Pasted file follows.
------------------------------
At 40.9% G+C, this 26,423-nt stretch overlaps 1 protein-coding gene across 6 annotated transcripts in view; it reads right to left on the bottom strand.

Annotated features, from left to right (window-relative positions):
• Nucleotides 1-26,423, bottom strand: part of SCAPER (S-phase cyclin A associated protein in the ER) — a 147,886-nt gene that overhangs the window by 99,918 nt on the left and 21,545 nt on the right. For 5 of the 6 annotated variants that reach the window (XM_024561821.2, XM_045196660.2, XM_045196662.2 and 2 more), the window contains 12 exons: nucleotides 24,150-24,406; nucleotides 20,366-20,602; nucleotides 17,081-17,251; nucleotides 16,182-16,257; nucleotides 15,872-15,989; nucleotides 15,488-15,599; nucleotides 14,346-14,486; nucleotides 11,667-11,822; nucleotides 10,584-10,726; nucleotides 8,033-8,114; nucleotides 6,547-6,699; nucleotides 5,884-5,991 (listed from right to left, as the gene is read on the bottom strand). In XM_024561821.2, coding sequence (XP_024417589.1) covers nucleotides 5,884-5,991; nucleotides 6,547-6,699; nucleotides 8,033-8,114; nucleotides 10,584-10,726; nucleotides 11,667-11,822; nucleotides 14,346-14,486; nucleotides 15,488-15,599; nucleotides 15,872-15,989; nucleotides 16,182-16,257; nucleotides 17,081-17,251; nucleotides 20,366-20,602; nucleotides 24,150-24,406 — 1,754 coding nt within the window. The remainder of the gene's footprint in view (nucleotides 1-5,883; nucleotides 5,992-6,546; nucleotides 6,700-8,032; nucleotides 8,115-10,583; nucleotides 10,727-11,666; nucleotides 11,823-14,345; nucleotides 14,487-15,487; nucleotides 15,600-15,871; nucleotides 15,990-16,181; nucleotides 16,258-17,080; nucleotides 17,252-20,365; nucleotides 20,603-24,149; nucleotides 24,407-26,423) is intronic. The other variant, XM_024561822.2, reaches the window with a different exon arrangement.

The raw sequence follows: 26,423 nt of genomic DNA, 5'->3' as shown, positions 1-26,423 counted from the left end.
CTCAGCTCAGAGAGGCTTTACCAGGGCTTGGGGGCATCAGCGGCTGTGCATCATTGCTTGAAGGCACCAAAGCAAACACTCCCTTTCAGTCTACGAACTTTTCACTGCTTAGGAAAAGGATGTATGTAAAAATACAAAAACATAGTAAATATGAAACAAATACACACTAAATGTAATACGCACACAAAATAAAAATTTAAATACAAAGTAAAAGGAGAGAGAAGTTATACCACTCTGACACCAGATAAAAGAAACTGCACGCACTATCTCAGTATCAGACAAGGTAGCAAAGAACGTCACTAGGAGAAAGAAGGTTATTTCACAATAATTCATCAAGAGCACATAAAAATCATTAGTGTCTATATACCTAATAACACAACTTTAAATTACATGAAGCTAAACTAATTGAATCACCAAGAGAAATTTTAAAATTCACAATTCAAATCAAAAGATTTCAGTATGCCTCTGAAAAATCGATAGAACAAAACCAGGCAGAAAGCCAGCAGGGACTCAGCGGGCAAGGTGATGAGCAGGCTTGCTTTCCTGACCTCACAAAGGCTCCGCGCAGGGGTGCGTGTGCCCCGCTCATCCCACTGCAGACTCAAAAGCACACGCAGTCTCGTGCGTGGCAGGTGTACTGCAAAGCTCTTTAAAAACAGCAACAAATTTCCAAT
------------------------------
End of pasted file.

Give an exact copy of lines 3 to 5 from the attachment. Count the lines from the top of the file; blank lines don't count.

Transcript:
• Nucleotides 1-26,423, bottom strand: part of SCAPER (S-phase cyclin A associated protein in the ER) — a 147,886-nt gene that overhangs the window by 99,918 nt on the left and 21,545 nt on the right. For 5 of the 6 annotated variants that reach the window (XM_024561821.2, XM_045196660.2, XM_045196662.2 and 2 more), the window contains 12 exons: nucleotides 24,150-24,406; nucleotides 20,366-20,602; nucleotides 17,081-17,251; nucleotides 16,182-16,257; nucleotides 15,872-15,989; nucleotides 15,488-15,599; nucleotides 14,346-14,486; nucleotides 11,667-11,822; nucleotides 10,584-10,726; nucleotides 8,033-8,114; nucleotides 6,547-6,699; nucleotides 5,884-5,991 (listed from right to left, as the gene is read on the bottom strand). In XM_024561821.2, coding sequence (XP_024417589.1) covers nucleotides 5,884-5,991; nucleotides 6,547-6,699; nucleotides 8,033-8,114; nucleotides 10,584-10,726; nucleotides 11,667-11,822; nucleotides 14,346-14,486; nucleotides 15,488-15,599; nucleotides 15,872-15,989; nucleotides 16,182-16,257; nucleotides 17,081-17,251; nucleotides 20,366-20,602; nucleotides 24,150-24,406 — 1,754 coding nt within the window. The remainder of the gene's footprint in view (nucleotides 1-5,883; nucleotides 5,992-6,546; nucleotides 6,700-8,032; nucleotides 8,115-10,583; nucleotides 10,727-11,666; nucleotides 11,823-14,345; nucleotides 14,487-15,487; nucleotides 15,600-15,871; nucleotides 15,990-16,181; nucleotides 16,258-17,080; nucleotides 17,252-20,365; nucleotides 20,603-24,149; nucleotides 24,407-26,423) is intronic. The other variant, XM_024561822.2, reaches the window with a different exon arrangement.

The raw sequence follows: 26,423 nt of genomic DNA, 5'->3' as shown, positions 1-26,423 counted from the left end.
CTCAGCTCAGAGAGGCTTTACCAGGGCTTGGGGGCATCAGCGGCTGTGCATCATTGCTTGAAGGCACCAAAGCAAACACTCCCTTTCAGTCTACGAACTTTTCACTGCTTAGGAAAAGGATGTATGTAAAAATACAAAAACATAGTAAATATGAAACAAATACACACTAAATGTAATACGCACACAAAATAAAAATTTAAATACAAAGTAAAAGGAGAGAGAAGTTATACCACTCTGACACCAGATAAAAGAAACTGCACGCACTATCTCAGTATCAGACAAGGTAGCAAAGAACGTCACTAGGAGAAAGAAGGTTATTTCACAATAATTCATCAAGAGCACATAAAAATCATTAGTGTCTATATACCTAATAACACAACTTTAAATTACATGAAGCTAAACTAATTGAATCACCAAGAGAAATTTTAAAATTCACAATTCAAATCAAAAGATTTCAGTATGCCTCTGAAAAATCGATAGAACAAAACCAGGCAGAAAGCCAGCAGGGACTCAGCGGGCAAGGTGATGAGCAGGCTTGCTTTCCTGACCTCACAAAGGCTCCGCGCAGGGGTGCGTGTGCCCCGCTCATCCCACTGCAGACTCAAAAGCACACGCAGTCTCGTGCGTGGCAGGTGTACTGCAAAGCTCTTTAAAAACAGCAACAAATTTCCAAT